What does a Senior Library Assistant do?

With National Libraries Day approaching, I thought I might write a blog post talking a little about my working day and about what life is like for me in the public library service. This will involve tackling a few myths - that the job isn’t stressful, that there are few career development opportunities in this sector and that the users we deal with are unduly difficult. None of these are true, in fact I get a huge kick out of working in public libraries (as anyone who has ever met me will testify) and am not really looking to move into another sector.

I work part-time for a county library service in a frontline post - I am not qualified nor employed as a librarian, although I am currently studying for a MSc in Information and Library Management by distance learning. (Given the choice, I would specialise in either information services or local studies.) My place of work is a large central library and I have been working there for a little more than a year. I have a second job that I fit around library work - as a self-employed web developer and information architect running my own company, and this offers a very significant contribution to making ends meet on a library salary. It’s also a welcome bulwark against my job disappearing in what I believe is known in management jargon as “business re-engineering”.

I started on the lowest rung, as a customer service assistant, with very limited duties and no enquiry work - instead I spent much of my time doing stock processing, shelving and the crucial job of being the first point of contact for people coming in, something I miss greatly now I don’t do much of it. After six months I applied for promotion to a Library Assistant post with some significant additional responsibility - running a small branch library every other Saturday morning.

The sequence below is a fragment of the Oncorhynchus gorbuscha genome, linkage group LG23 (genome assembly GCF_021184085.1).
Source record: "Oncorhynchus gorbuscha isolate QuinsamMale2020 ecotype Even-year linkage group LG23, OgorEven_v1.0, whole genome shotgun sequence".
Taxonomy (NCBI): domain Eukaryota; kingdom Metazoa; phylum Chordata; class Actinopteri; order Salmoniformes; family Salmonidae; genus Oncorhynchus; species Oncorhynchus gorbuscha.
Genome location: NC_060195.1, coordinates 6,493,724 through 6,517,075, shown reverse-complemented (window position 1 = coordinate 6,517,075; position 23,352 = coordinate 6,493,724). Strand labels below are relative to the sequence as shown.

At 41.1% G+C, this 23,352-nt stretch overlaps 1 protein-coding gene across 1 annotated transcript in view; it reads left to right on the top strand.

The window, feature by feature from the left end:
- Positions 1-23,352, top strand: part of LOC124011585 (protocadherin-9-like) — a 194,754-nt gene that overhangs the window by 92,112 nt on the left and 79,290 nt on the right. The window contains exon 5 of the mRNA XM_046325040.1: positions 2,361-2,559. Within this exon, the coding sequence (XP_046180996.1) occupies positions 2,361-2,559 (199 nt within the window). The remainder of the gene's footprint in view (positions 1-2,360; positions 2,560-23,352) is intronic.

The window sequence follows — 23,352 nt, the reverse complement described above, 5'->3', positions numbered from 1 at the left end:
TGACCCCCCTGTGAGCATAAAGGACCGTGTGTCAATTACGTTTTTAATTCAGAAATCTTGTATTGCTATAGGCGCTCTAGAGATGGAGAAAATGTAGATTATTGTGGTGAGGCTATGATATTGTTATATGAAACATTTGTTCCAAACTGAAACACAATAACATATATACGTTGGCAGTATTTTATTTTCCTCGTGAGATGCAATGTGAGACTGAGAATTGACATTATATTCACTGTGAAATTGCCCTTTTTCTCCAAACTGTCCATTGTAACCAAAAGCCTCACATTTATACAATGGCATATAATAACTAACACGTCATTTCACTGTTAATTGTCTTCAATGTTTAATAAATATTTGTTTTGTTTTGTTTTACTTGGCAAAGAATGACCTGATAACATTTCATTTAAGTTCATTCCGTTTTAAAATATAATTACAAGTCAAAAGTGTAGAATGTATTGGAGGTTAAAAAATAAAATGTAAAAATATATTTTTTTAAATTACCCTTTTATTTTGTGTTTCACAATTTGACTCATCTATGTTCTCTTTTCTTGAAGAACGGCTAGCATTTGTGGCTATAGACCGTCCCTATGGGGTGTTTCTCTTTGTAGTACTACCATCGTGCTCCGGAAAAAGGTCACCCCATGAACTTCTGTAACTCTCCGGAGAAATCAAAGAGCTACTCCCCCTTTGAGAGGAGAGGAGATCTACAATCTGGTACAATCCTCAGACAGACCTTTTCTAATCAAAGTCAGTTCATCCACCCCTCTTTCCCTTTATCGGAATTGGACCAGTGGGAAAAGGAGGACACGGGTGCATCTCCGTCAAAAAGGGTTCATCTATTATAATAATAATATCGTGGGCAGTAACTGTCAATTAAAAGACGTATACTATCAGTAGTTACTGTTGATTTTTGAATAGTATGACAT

I had a very steep learning curve as I started my new job during the Summer Reading Challenge - which, as any public library type will know, is as intense as it ever gets. On my first day in charge of the Little Library we had 200 people through the door - twice the usual number for a very good day. But all this was ultimately to my benefit since, when a secondment to a Senior Library Assistant post became available a few months later, I had the experience to apply. Thus I find myself, one year into my public library career, on a management grade.

For me the opportunities have been there as long as I was prepared to start at the bottom and work up, and also to take a lengthy trip outside my comfort zone - a trip that is still definitely under way. Also I have needed to be willing to do jobs that might not fit my ideal specification but which nevertheless offer exceptionally valuable experience in moving towards the ultimate path I’d like to follow. It hasn’t always been easy but it has usually been satisfying and, as a result, I’m now in the middle of another rather steep learning curve as I work to master my new administrative duties.

So, my working day. My hours are front-loaded into the beginning of the week which means very long days. Typically they start at 8.30am and finish at 7pm which is the whole time the library is open. We are in an urban area with some significant social deprivation which means that we face some challenges but also have the opportunity to do real social good. I’m certainly not seeking to move to a different branch. I get two tea breaks and an hour for lunch and, now I’m off the strict timetable that governs the library assistants’ working day, I have to make sure I actually remember to take them.